Small presses sometimes take unsolicited submissions, but small presses are usually small, meaning they don’t have a large editorial staff (Per Bastet has only me, God help us), so they may also discourage unsolicited submissions. They may accept submissions by invitation only or by pitch sessions at conventions. This isn’t out of snobbishness, but because they have to limit the number of titles they publish each year and don’t want to be overwhelmed. Small presses are also usually run by writers, who know how it feels to be put on hold for months and don’t want to subject other writers to that limbo. (See the next point.)

Some agents take clients who don’t already have a track record, some don’t. Some take unsolicited submissions, some only take submissions from people recommended by current clients, publishers, or other professionals. Conventions/workshops sometimes hold pitch sessions for agents as well as for publishers. (See the next point.)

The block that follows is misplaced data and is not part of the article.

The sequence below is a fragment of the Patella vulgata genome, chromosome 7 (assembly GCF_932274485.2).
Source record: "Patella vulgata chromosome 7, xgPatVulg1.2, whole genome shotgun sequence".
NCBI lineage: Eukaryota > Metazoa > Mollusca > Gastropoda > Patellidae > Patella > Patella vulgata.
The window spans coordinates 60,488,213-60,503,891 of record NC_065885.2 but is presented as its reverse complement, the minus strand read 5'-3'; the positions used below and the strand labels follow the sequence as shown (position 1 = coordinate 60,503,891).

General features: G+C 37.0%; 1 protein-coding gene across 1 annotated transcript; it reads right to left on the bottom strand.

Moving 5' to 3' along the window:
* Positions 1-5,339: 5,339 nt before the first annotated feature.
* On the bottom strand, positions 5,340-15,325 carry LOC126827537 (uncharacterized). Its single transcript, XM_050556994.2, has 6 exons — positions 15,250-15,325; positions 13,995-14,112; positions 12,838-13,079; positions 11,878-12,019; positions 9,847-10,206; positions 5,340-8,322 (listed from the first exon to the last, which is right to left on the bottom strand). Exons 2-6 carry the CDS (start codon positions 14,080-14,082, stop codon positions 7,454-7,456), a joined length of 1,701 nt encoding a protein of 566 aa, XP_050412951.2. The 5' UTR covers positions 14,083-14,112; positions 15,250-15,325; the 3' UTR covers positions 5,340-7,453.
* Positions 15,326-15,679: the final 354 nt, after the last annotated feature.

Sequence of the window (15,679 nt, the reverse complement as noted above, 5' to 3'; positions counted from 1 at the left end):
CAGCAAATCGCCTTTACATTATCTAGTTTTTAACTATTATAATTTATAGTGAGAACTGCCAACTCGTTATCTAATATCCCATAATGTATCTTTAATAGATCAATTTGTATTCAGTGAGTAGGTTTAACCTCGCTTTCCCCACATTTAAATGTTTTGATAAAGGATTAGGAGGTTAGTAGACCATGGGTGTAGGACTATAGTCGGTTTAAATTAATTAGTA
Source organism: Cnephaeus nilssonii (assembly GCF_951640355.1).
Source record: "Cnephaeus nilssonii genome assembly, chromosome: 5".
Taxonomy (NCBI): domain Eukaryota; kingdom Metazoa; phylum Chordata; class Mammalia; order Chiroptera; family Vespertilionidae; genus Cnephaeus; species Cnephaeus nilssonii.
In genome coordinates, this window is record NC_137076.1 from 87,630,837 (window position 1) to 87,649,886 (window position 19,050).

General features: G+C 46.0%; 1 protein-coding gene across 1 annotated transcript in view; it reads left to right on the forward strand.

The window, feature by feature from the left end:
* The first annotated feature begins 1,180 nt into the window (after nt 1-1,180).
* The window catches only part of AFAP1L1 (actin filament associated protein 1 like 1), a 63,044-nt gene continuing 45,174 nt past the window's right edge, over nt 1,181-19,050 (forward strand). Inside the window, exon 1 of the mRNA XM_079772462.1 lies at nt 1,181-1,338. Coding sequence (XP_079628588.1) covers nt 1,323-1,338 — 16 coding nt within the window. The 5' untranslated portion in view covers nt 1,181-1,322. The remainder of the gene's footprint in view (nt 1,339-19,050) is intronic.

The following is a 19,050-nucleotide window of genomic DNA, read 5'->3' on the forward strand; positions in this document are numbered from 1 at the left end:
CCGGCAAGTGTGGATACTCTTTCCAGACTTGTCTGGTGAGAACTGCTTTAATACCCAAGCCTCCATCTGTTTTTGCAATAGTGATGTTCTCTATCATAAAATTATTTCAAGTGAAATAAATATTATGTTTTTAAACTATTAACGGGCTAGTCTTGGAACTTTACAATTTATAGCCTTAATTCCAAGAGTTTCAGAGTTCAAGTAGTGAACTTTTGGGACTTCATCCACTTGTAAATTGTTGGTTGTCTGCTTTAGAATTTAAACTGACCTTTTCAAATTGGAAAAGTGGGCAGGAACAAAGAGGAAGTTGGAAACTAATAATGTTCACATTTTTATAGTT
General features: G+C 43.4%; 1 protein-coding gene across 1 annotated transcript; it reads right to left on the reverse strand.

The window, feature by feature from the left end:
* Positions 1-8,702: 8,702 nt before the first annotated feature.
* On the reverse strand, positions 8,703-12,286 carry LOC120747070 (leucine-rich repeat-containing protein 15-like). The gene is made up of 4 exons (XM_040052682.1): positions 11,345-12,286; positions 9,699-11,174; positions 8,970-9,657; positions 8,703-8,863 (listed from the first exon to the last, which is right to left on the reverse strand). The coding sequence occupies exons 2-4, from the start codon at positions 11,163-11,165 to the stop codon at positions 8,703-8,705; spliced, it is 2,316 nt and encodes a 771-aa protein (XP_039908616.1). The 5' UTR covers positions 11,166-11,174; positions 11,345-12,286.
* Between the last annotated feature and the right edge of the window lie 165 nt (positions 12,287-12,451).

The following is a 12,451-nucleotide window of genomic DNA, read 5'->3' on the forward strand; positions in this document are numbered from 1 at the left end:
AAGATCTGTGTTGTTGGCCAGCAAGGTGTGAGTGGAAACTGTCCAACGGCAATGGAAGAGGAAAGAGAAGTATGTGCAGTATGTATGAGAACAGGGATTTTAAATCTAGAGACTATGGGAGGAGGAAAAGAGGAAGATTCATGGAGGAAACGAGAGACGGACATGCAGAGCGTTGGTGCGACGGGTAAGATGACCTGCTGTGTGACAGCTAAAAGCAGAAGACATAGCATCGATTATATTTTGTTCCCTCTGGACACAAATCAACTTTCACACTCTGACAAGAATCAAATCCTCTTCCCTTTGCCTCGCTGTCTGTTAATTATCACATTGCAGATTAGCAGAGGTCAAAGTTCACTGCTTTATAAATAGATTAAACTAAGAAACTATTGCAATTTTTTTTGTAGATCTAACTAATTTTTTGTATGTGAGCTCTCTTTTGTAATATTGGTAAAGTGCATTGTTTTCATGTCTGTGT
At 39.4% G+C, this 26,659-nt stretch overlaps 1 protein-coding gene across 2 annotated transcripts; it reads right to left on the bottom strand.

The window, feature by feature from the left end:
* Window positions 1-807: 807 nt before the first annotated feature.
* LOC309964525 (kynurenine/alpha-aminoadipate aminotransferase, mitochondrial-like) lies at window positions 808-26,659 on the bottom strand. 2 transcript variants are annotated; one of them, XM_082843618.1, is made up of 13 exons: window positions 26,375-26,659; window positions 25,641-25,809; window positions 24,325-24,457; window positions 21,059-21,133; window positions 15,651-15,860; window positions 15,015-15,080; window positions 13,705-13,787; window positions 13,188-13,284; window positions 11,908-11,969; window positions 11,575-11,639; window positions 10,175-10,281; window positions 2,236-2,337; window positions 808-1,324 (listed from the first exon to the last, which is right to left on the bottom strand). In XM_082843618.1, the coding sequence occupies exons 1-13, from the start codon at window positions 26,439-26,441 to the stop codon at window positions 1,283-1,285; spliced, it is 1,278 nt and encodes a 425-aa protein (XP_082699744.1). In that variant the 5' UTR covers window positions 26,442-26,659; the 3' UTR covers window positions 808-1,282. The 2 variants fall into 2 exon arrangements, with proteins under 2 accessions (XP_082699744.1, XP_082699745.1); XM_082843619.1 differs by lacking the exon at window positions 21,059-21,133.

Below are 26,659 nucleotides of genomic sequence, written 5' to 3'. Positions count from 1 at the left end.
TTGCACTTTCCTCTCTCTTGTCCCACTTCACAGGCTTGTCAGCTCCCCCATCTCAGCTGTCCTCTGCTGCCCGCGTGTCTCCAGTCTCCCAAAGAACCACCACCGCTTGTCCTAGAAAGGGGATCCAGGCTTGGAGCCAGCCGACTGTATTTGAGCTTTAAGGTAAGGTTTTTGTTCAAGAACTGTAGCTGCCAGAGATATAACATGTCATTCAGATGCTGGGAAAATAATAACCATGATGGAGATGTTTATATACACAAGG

Now comes the next point:

RTFG — READ THE GUIDELINES

When you decide where you want to submit, look them up online (most, if not all, agents/publishers have an online presence these days). Compare what you may have found in print to what you find online. Folks switch places of business, people get promoted, and what was up-to-date in Writer’s Market 2016, printed in 2015, might or might not be the case in January 2017.

Whether the guidelines say so explicitly or not — and they shouldn’t have to say so — do not send a rough draft. Do not send a first or second draft. Send a finished, polished, spell-checked, grammar-checked, read and reread work that you would be delighted to pay cash money for.